December 28, 2018


Written by Courtney Summers
Wednesday Books
308 pp.
Ages 14+
September 2018

If you notice that the book cover is larger than I usually post, it's because Sadie, the book and the girl, should not be relegated to the back or to a corner to be forgotten. In her life, Sadie was neglected and abused and she may have felt insignificant, but she is courageous and responsible, and she deserves to be noticed–and not because of her stuttering–and her extraordinary efforts appreciated.

Sadie begins with the murder of Sadie's thirteen-year-old sister, Mattie Southern, after she'd left their home in Cold Creek, Colorado, ostensibly to search out their mother Claire, who'd left 3 years earlier. Mattie had never given up hope on her mother, an addict who'd showered her meagre love and limited attention on her youngest daughter and essentially ignored or was hostile to her eldest.
I can't even put into words what it's like to swallow down a moment like that, but I can tell you exactly how bitter it tastes. (pg. 55-6)
Sadie had given all of herself to her baby sister and mothered Mattie even more, when at 16, it was just the two of them, abandoned and living in a trailer park run by their surrogate grandmother, May Beth Foster.  When Sadie disappears eight months after her sister's murder and her car found abandoned the next month, May Beth contacts WNRK New York to get some media attention and help. So begins a serialized podcast, The Girls, by producer West McCray, who pursues Sadie's story and consequently Mattie's as well.
The Girls explores what happens when a devastating crime reveals a deeply unsettling mystery. It's a story about family, about sisters, and the untold lives lived in small-town America. It's about the lengths we go to protect the ones we love. . . and the high price we pay when we can't. (pg. 1)
Sadie alternates between The Girls podcast and Sadie's telling of her pursuit of justice for her sister. West's podcast includes narration and interviews with persons of interest as he tries to locate Sadie, all the while unravelling her story. There's May Beth Foster who acts as his home base for information and clarification, and then the people Sadie meets along her journey. The chapters based on Sadie's pursuit of Mattie's murderer begin at an out-of-town diner where Sadie suggests she's looking for her father, always showing a photo of her family with Claire's ex, Keith. From that starting point, she gets one lead after another, desperate to locate the man she is convinced is responsible for Mattie's death. Mixed with reminiscences, many unsettling, as triggered by those she meets, Sadie must uncover Keith's story, told from the points of view of those who considered him a good guy and those who won't reveal much from the cloak of shame and trauma. Regardless, she pursues and inevitably helps in ways she might never know.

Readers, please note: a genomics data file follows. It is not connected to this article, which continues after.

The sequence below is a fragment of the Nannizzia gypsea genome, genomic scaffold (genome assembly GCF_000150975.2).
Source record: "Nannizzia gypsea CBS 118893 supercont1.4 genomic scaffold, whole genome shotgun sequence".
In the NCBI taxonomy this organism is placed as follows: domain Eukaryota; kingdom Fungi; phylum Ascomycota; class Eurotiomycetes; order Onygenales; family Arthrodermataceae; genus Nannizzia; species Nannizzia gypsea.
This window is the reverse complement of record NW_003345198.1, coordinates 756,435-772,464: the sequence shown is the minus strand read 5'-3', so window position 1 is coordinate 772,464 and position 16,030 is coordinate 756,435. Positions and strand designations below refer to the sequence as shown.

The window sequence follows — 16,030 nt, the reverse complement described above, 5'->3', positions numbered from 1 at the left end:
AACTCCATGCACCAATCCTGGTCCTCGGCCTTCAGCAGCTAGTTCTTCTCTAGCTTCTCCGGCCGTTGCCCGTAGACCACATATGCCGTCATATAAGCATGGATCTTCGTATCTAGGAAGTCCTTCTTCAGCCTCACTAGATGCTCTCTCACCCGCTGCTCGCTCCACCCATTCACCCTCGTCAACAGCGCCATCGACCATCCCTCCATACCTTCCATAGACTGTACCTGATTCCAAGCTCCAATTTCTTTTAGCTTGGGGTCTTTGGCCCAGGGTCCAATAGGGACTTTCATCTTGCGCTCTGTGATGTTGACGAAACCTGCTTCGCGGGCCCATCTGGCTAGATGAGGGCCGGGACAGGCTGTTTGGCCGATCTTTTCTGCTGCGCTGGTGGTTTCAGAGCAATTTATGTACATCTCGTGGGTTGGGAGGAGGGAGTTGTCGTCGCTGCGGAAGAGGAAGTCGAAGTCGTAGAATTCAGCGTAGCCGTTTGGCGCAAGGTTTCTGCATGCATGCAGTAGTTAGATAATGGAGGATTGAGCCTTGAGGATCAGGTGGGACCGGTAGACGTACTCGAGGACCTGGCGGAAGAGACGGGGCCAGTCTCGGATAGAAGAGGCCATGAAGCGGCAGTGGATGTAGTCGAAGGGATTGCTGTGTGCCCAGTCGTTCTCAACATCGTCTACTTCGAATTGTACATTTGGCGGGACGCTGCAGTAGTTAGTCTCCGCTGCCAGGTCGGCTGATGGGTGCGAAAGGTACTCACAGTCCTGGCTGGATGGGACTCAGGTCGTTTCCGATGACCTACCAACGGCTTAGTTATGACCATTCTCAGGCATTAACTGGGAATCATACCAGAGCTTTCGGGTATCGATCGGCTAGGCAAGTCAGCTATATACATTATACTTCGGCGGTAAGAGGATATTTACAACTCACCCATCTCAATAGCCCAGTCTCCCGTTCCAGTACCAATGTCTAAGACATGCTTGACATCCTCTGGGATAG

Courtney Summers always tells bold stories, whether based on zombies (This is Not a Test, 2012; Please Remain Calm, 2014), on sexual assault and shame (All the Rage, 2015), on bullying (Some Girls Are, 2010) or self-destruction (Cracked Up to Be, 2008). They immerse the reader in tense situations of agonizing brutality, emotional and physical, that rarely have happy endings. But that's reality. Life is not neat and it's not fair. It's raw and real and not for the faint of heart. Courtney Summers sugarcoats nothing. Nothing at all. Even as West McCray speaks to witnesses or persons of interest, they spin Sadie's story with an effort to make themselves look better. It's not honest but it's real. Take Claire, for instance. This woman cared more for the child who looked like her than the one who didn't (and blames that on her youth, her mother's death and May Beth); neglected her children in favour of her addiction; sends an abuser packing only when she suspects he might have attacked her favourite; abandons her children for years; and blames West McCray when he can't find Sadie. Yikes. Sadie's story is gut-wrenching in itself: bullied for her stuttering, neglected by her mother, abused by her mother's boyfriend, abandoned, becoming a surrogate parent to a resentful child, and grief-stricken for her beloved sister. Her story is almost too much to take.

Don't look for a happy ending in Sadie, and it's not because Courtney Summers ends Sadie with another tragedy. It's just hard to tell what kind of an ending Courtney Summers has given readers. While there is justice, Courtney Summers also leaves a gaping hole in Sadie's story that readers will need to fill, either with hope for a new story for Sadie or with another tragedy to complete her original one. Read Sadie and let me know what you think happened to this fierce young woman because her story is far too important to let her be forgotten.

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